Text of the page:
Noninvasive imaging of cardiac electrophysiology and arhythmias in the intact human heart
A noninvasive imaging modality for cardiac electrophysiology and arrhythmias is not yet available for clinical application. Such modality could be used to identify patients at risk, provide accurate diagnosis and guide therapy. Standard noninvasive diagnostic techniques, such as the electrocardiogram (ECG) provide only low-resolution reflection of cardiac electrical activity on the body surface. In my presentation, I will describe the application in humans of a new imaging modality called Electrocardiographic Imaging (ECGI) that noninvasively images cardiac electrical activity on the heart’s epicardial surface. In ECGI, a multi-electrode vest (or strips) records 250 body-surface electrocardiograms; then, using geometrical information from a CT scan and an inverse solution to Laplace equation, electrical potentials, electrograms, activation sequences (isochrones) and repolarization patterns are reconstructed on the heart‘s surface. I will show examples of imaged atrial and ventricular activation and ventricular repolarization in the normal heart and during cardiac arrhythmias.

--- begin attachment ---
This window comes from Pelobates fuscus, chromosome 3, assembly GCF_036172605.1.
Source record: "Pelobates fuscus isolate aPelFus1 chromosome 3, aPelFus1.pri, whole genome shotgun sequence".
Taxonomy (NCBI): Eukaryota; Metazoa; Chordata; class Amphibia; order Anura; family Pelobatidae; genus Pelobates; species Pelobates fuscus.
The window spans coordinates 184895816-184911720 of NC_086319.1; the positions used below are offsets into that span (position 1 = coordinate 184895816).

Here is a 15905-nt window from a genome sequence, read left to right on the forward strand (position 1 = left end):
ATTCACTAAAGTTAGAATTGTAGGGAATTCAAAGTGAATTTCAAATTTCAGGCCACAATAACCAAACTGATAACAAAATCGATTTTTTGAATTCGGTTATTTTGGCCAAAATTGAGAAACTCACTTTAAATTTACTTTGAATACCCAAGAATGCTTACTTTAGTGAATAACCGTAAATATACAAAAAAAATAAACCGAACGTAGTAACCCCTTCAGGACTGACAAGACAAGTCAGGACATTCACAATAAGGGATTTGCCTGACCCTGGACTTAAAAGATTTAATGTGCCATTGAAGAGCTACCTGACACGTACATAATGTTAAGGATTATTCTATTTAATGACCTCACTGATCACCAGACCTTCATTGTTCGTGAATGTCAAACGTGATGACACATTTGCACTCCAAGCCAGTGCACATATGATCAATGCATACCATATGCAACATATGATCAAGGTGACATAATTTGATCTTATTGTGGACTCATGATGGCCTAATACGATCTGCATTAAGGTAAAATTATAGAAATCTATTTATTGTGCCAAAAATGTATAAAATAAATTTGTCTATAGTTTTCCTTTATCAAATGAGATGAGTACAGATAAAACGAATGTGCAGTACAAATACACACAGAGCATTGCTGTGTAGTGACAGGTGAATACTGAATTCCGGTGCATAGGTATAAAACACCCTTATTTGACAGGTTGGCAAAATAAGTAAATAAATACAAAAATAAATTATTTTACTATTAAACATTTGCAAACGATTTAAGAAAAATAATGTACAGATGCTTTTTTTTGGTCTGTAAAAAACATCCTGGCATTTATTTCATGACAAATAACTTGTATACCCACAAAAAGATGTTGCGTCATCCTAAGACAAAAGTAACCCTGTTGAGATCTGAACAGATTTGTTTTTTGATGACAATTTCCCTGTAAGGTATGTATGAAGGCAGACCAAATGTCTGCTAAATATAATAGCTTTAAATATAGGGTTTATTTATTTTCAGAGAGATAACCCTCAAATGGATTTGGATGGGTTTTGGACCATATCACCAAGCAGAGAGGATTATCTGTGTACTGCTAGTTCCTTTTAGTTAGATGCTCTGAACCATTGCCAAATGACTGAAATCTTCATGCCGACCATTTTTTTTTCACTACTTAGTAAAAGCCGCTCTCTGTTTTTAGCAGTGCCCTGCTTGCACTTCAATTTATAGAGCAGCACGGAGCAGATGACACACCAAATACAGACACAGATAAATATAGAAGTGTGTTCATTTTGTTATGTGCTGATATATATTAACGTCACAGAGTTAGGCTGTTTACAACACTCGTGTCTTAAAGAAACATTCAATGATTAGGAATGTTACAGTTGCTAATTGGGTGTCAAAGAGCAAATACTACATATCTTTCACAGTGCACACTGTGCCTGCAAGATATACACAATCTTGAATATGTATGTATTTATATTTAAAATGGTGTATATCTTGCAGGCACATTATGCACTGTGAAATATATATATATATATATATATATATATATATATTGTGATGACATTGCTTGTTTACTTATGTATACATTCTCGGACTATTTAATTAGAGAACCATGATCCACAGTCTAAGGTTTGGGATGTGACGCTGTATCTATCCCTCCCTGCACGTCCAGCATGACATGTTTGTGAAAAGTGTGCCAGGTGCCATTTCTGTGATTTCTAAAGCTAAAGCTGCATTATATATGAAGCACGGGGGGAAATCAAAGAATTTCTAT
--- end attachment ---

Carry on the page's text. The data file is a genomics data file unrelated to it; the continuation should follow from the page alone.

Bio: Professor Rudy joined Washington University in 2004 as the Fred Saigh Distinguished Professor of Engineering, with appointments in the departments of Biomedical Engineering, Medicine, Cell Biology & Physiology, Radiology, and Pediatrics. He established the interdisciplinary Cardiac Bioelectricity and Arrhythmia Center (CBAC) at Washington University, which includes 39 faculty members. He has also served as a visiting professor in various universities worldwide.
Professor Rudy published over 200 scientific articles. He graduated 30 doctoral students, who continue to pursue careers in academic research and medicine, and in the biomedical industry. He is a member of the National Academy of Engineering and the recipient of numerous awards, among which are: the NIH Merit Award, the Biomedical Engineering Society Distinguished Lectureship Award, the Heart Rhythm Society Distinguished Scientist Award, Case Western Reserve University Distinguished Alumni Award and the Hein Wellens Distinguished Professor in Cardiology at Maastricht University. He also served as President of the Cardiac Electrophysiology Society from 2006-2008.